Like many cities, Washington has a graffiti problem. Buildings and homes, especially in low-income neighborhoods, are often targets of illegal artwork. But as we hear from VOA’s Julie Taboh, officials in the nation's capital have come up with an innovative program that uses the talents of local artists to beautify the city.
Video

Video US Muslim Leaders Condemn Islamic State

Leaders of America's Muslim community are condemning the violent extremism of the Islamic State group in Iraq and Syria. The U.S. Muslim leaders say militants are exploiting their faith in a failed effort to justify violent extremism. VOA correspondent Meredith Buel reports.
Video

Video Americans' Reaction Mixed on Obama Strategy for Islamic State Militants

President Barack Obama’s televised speech on how the United States plans to “degrade and destroy” the group known as the Islamic State reached a prime-time audience of millions. And it came as Americans appear more willing to embrace a bolder, tougher approach to foreign policy. VOA producer Katherine Gypson and reporter Jeff Seldin have this report from Washington.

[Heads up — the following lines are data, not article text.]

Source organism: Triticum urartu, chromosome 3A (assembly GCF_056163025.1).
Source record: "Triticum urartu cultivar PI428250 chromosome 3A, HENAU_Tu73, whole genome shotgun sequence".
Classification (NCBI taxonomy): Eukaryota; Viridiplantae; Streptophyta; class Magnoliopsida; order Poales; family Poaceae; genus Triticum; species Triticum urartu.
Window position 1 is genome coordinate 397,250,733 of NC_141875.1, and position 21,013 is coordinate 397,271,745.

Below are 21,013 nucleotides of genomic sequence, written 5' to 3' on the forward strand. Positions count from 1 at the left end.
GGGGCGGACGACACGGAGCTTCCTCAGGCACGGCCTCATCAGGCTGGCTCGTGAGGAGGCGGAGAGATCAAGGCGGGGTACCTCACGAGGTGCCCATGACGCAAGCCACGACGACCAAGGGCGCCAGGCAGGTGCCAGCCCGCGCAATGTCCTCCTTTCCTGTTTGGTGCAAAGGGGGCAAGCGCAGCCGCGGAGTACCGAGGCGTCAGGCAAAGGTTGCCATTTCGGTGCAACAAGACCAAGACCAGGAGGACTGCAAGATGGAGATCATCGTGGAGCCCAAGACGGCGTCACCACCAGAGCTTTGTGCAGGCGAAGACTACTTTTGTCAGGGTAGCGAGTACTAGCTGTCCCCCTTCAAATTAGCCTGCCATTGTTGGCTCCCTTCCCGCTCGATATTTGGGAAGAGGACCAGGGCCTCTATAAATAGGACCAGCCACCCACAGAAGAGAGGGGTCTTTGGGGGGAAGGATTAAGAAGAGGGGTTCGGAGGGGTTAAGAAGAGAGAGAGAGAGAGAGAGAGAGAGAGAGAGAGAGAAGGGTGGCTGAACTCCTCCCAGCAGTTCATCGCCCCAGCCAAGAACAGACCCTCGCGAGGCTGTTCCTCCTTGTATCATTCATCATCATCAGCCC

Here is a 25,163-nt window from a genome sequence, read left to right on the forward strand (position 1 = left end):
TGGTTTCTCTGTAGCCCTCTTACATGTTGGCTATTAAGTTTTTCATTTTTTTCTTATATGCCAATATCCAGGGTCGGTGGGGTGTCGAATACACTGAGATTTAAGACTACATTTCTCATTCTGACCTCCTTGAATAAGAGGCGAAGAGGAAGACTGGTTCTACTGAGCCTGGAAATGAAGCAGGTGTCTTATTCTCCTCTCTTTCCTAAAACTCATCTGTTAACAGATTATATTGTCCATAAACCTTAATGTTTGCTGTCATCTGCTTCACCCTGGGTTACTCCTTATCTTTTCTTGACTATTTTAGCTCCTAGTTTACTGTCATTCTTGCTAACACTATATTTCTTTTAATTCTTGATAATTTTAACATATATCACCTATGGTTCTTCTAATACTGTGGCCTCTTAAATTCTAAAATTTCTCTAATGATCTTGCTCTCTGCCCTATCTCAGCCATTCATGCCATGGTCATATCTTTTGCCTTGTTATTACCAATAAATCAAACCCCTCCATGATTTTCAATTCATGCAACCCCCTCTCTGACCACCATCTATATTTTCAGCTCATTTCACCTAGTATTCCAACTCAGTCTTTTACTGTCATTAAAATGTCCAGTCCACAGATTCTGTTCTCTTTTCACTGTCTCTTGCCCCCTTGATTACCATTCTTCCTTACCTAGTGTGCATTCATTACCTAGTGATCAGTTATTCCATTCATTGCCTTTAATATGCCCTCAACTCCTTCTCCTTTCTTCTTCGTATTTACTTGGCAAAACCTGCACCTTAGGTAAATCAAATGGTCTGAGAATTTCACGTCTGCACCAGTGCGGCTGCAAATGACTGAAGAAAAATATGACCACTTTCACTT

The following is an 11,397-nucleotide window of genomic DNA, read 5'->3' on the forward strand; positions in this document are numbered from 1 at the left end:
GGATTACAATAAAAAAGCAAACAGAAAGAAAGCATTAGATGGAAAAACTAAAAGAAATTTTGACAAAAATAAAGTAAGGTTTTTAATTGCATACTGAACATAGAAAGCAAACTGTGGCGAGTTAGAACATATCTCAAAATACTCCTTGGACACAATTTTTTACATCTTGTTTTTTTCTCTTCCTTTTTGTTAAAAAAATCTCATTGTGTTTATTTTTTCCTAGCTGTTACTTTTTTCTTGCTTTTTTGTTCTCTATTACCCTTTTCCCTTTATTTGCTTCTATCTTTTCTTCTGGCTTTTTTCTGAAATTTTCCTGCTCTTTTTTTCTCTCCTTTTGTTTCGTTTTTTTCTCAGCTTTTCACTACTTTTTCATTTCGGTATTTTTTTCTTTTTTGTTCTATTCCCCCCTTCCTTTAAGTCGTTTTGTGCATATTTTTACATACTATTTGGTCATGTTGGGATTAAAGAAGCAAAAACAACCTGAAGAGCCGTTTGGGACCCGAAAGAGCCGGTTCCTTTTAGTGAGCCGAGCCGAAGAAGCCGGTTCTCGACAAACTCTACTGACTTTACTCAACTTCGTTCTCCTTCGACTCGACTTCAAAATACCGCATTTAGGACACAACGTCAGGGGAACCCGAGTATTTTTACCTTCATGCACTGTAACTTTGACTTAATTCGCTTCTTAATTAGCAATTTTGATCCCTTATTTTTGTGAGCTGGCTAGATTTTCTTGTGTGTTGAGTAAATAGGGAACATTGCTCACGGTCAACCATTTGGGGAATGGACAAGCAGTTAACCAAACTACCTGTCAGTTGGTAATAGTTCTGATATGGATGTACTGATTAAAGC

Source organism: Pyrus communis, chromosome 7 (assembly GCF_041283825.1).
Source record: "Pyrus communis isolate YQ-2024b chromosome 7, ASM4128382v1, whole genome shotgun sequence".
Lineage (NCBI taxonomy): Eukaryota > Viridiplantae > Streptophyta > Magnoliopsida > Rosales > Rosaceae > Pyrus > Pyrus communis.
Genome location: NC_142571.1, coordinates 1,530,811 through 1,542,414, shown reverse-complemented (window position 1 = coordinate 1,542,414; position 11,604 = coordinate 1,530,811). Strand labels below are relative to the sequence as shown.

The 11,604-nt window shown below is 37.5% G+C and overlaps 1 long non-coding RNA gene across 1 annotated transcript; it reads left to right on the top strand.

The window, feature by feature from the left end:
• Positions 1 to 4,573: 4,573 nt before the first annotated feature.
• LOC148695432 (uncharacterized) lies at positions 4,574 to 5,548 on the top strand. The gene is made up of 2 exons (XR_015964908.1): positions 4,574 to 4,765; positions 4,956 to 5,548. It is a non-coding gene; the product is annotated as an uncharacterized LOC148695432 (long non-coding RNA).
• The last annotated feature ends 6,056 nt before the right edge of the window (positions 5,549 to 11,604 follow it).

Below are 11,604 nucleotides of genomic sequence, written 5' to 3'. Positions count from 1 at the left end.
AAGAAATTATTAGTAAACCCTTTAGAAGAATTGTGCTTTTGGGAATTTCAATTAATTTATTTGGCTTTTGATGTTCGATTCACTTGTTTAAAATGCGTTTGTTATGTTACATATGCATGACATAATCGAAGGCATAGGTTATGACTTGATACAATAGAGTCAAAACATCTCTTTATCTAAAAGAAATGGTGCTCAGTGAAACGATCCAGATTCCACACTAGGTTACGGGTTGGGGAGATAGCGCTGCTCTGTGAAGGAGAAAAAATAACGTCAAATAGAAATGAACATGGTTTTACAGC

Video

Video Authorities Allege LA Fashion Industry-Cartel Ties

U.S. officials say they have broken up crime rings that funneled tens of millions of dollars from Mexican drug cartels through fashion businesses in Los Angeles. Mike O'Sullivan reports that authorities announced nine arrests, as 1,000 law enforcement agents fanned out through the city on Wednesday.
Video

Video Bedouin Woman Runs Successful Business in Palestinian City

A Bedouin woman is breaking social taboos by running a successful vacation resort in the Palestinian town of Jericho. Bedouins are a sub-group of Arabs known for their semi-nomadic lifestyle. Zlatica Hoke says the resort in the West Bank's Jordan Valley is a model of success for women in the region.


Carnage and mayhem are part of daily life in northern Nigeria, the result of a terror campaign by the Islamist group Boko Haram. Fears are growing that Nigeria’s government may not know how to counter it, and may be making things worse. More

AppleAndroid